Builders have rounded on the Government’s failure to tackle the housing crisis, saying inertia and flaws in the planning system have stunted the supply of new homes ahead of the lifting of the eviction ban.
On a day when Tánaiste Micheál Martin insisted the Government had “turned the corner” on the crisis, one of the country’s leading house builders warned it may take decades for the crippling effect on housing delivery to be fixed.
Lioncor construction company chief executive John Maxwell, has pointed to long delays in securing planning permission, with a huge backlog of cases at An Bord Pleanála, and ongoing judicial review challenges to large housing developments.
“With a deficit of 250,000 homes, plus an annual required run rate of 50,000-60,000 units, it will be decades before this problem is fixed given the current planning blockages and general inertia. This is a real concern for Ireland’s competitiveness and our ability to continue to attract foreign direct investment (FDI).
There is a housing crisis, but no one seems willing to drop the politics and deal with the issue.”
Mr Maxwell made the comments as his company secured planning for a 208-unit social and affordable apartment scheme in Dublin, and has plans for 470 homes in Limerick and Cork, including developments in Castletroy, Glanmire, and Cobh.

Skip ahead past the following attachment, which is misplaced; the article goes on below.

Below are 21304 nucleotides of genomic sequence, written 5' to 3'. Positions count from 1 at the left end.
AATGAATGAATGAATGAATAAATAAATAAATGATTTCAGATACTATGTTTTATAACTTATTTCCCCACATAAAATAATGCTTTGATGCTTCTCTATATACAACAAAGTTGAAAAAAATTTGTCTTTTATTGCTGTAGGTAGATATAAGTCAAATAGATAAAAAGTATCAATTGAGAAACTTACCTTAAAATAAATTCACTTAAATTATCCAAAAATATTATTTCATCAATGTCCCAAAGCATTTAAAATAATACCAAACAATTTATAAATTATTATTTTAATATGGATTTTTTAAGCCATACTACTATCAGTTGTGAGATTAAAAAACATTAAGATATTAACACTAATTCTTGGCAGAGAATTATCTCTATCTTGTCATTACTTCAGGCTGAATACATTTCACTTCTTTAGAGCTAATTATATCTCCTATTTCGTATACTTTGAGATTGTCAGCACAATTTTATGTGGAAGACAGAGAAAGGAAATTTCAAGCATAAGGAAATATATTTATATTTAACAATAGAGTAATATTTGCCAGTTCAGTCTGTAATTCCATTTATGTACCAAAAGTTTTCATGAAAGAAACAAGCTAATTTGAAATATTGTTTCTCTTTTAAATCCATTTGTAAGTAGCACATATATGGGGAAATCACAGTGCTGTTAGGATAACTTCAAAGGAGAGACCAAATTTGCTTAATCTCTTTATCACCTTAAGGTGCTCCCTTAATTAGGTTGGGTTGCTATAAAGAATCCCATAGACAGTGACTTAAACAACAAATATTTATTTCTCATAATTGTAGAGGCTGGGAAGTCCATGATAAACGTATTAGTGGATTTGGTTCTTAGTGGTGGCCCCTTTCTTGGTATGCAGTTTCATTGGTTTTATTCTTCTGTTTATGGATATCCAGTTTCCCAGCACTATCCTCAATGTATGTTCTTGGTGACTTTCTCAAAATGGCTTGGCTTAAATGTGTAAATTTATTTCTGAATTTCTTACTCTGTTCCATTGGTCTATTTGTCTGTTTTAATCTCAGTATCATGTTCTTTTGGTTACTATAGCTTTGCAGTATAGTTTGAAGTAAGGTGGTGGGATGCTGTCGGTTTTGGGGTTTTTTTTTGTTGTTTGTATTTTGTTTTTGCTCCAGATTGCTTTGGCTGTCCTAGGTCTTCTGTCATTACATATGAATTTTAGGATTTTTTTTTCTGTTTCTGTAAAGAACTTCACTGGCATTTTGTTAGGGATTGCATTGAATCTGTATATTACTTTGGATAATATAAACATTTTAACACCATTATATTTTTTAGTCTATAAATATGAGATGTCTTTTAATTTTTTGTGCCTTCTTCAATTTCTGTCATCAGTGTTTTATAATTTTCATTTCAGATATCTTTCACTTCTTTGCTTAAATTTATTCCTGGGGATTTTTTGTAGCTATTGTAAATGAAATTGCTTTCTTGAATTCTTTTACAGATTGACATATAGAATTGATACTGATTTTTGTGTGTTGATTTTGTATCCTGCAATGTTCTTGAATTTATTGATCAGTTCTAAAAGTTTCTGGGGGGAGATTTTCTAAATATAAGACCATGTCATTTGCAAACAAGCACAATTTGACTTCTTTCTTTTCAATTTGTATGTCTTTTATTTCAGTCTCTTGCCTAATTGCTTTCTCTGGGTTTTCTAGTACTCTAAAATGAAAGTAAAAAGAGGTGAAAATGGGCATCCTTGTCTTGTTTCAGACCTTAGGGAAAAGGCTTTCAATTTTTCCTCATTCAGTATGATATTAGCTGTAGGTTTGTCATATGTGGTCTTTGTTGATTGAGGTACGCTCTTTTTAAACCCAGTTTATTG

His sentiments were echoed by Cork developer Michael O’Flynn who criticised the “political point scoring” when it comes to housing.
“People almost see it as an opportunity to develop their own political ideals. This is too serious”, he told RTÉ.
Why don’t we have a covid approach to housing? It’s an emergency. We need collaboration, we need to join together. We don’t need political point scoring, we need to solve the problem.
Earlier this month, Glenveagh — one of the country’s largest homebuilders, which built more than 1,300 new homes last year — chief executive Stephen Garvey said the housing crisis cannot be ended without a significant ramp-up in construction.
“The industry needs correct policy decisions and a planning framework that is designed for the types of homes that people want – and one which does not undermine the commercial viability of delivering more of these types of homes.”